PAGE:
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Aerospace Nuclear Science & Technology
Organized to promote the advancement of knowledge in the use of nuclear science and technologies in the aerospace application. Specialized nuclear-based technologies and applications are needed to advance the state-of-the-art in aerospace design, engineering and operations to explore planetary bodies in our solar system and beyond, plus enhance the safety of air travel, especially high speed air travel. Areas of interest will include but are not limited to the creation of nuclear-based power and propulsion systems, multifunctional materials to protect humans and electronic components from atmospheric, space, and nuclear power system radiation, human factor strategies for the safety and reliable operation of nuclear power and propulsion plants by non-specialized personnel and more.
2020 ANS Virtual Winter Meeting
November 15–19, 2020
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Fusion Science and Technology
UWC 2020: A call for transformational change
Bowing to current COVID-19 realities but buoyed by the success of June’s virtual Annual Meeting, ANS event planners returned to the virtual realm for this year’s Utility Working Conference. Originally scheduled for August 9–12 at Marco Island, Fla., the condensed event was held Wednesday, August 11, wherever registrants’ computer devices happened to be located.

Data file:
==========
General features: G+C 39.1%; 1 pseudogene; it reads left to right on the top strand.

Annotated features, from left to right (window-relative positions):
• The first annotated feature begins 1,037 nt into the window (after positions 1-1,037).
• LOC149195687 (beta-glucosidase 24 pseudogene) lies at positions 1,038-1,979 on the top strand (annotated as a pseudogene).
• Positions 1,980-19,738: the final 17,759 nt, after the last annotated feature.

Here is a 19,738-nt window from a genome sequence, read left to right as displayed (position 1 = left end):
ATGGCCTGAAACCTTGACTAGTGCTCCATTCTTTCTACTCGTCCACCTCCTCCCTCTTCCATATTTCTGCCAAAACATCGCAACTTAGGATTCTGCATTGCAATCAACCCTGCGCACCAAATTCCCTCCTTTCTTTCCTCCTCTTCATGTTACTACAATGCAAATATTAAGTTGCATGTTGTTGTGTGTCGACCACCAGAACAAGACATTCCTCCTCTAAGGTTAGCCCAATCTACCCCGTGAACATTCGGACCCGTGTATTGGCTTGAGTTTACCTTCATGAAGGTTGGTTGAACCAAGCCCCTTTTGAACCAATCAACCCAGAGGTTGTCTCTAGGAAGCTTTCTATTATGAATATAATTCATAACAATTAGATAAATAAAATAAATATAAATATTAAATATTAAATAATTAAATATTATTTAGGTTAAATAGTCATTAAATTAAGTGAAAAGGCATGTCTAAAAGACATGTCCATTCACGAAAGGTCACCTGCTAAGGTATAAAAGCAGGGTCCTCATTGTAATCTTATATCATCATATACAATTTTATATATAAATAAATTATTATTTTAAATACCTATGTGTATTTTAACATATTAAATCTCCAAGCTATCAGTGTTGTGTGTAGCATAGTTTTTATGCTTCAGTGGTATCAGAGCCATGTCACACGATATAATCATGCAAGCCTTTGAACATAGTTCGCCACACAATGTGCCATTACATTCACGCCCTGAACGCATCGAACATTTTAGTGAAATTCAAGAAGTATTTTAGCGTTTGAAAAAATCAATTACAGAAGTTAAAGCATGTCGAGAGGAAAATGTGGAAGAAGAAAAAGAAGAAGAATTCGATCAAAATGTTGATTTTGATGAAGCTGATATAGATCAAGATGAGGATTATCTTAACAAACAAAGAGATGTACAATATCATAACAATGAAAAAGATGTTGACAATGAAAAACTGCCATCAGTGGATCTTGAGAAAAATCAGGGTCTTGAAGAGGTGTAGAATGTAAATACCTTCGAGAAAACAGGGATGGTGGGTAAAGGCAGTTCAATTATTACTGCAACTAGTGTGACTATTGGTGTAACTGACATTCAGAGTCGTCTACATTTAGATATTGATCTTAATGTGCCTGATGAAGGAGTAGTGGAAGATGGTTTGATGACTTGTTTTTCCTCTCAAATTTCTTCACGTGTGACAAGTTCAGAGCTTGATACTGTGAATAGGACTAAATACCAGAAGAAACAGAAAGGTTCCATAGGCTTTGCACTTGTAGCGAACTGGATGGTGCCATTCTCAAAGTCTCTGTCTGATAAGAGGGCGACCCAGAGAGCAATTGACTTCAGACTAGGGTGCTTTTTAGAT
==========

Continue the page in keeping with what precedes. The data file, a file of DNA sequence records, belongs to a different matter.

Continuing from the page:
In addition to 26 educational sessions and workshops, UWC 2020 featured an opening plenary session titled “Achieving Transformational Change: A leadership discussion,” moderated by Bob Coward, MPR Associates principal officer and ANS past president (2017–2018). Plenary panelists included representatives from three utilities—Arizona Public Service (APS), Exelon, and Xcel Energy—plus the Institute of Nuclear Power Operations (INPO) and the Nuclear Regulatory Commission.
Suhas Bhandarkar, Reny Paguio, Fred Elsner, Denise Hoover, Abbas Nikroo, Chris Guido
Fusion Science and Technology | Volume 70 | Number 2 | August-September 2016 | Pages 127-136
Technical Paper | dx.doi.org/10.13182/FST15-245
Articles are hosted by Taylor and Francis Online.
In this paper, we describe the reasoning that leads us to focus on the so-called curing process where a solid poly(α-methylstyrene) (PAMS) shell is formed from the initial solution phase. We demonstrate the existence of a percolation zone at about 55 wt% PAMS, beyond which the roundness of the shell can be expected to be irreversible. Using a simple model and a few supporting experiments to account for the rate of mass transfer of the fluorobenzene solvent phase, we show that curing rate is determined almost entirely by just a short exposure, to the sweeping gas, of the shells that graze the free surface of the curing bath as they move around in it. We propose here that specific control of the curing conditions at percolation would enable rounder mandrels.